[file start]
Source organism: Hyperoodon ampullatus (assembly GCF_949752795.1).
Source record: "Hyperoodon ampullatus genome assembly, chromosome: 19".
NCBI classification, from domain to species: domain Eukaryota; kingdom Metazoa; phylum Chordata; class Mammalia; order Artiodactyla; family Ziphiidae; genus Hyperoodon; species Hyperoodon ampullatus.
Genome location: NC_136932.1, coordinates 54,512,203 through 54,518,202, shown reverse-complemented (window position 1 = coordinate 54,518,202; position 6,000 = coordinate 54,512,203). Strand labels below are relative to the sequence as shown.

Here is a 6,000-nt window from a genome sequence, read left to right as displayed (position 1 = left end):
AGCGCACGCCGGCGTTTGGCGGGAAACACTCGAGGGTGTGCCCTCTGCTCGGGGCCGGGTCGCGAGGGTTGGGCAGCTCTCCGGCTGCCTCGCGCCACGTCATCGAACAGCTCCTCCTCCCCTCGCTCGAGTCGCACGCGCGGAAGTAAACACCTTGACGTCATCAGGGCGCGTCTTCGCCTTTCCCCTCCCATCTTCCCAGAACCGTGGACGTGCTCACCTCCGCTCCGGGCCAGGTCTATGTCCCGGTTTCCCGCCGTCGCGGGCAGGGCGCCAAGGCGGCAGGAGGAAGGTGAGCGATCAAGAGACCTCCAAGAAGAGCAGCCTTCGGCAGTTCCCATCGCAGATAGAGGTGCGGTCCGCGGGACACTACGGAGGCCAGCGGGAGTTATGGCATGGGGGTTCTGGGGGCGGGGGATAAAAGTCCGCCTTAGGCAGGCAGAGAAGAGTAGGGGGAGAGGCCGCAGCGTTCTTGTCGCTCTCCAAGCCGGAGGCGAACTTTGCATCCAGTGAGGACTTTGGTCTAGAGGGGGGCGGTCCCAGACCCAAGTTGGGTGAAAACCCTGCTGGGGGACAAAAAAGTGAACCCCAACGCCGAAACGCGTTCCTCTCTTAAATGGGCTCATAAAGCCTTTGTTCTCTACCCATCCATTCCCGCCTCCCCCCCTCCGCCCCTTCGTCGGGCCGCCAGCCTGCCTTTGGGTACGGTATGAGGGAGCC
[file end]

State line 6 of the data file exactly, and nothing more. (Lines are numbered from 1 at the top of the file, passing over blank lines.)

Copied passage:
AGCGCACGCCGGCGTTTGGCGGGAAACACTCGAGGGTGTGCCCTCTGCTCGGGGCCGGGTCGCGAGGGTTGGGCAGCTCTCCGGCTGCCTCGCGCCACGTCATCGAACAGCTCCTCCTCCCCTCGCTCGAGTCGCACGCGCGGAAGTAAACACCTTGACGTCATCAGGGCGCGTCTTCGCCTTTCCCCTCCCATCTTCCCAGAACCGTGGACGTGCTCACCTCCGCTCCGGGCCAGGTCTATGTCCCGGTTTCCCGCCGTCGCGGGCAGGGCGCCAAGGCGGCAGGAGGAAGGTGAGCGATCAAGAGACCTCCAAGAAGAGCAGCCTTCGGCAGTTCCCATCGCAGATAGAGGTGCGGTCCGCGGGACACTACGGAGGCCAGCGGGAGTTATGGCATGGGGGTTCTGGGGGCGGGGGATAAAAGTCCGCCTTAGGCAGGCAGAGAAGAGTAGGGGGAGAGGCCGCAGCGTTCTTGTCGCTCTCCAAGCCGGAGGCGAACTTTGCATCCAGTGAGGACTTTGGTCTAGAGGGGGGCGGTCCCAGACCCAAGTTGGGTGAAAACCCTGCTGGGGGACAAAAAAGTGAACCCCAACGCCGAAACGCGTTCCTCTCTTAAATGGGCTCATAAAGCCTTTGTTCTCTACCCATCCATTCCCGCCTCCCCCCCTCCGCCCCTTCGTCGGGCCGCCAGCCTGCCTTTGGGTACGGTATGAGGGAGCC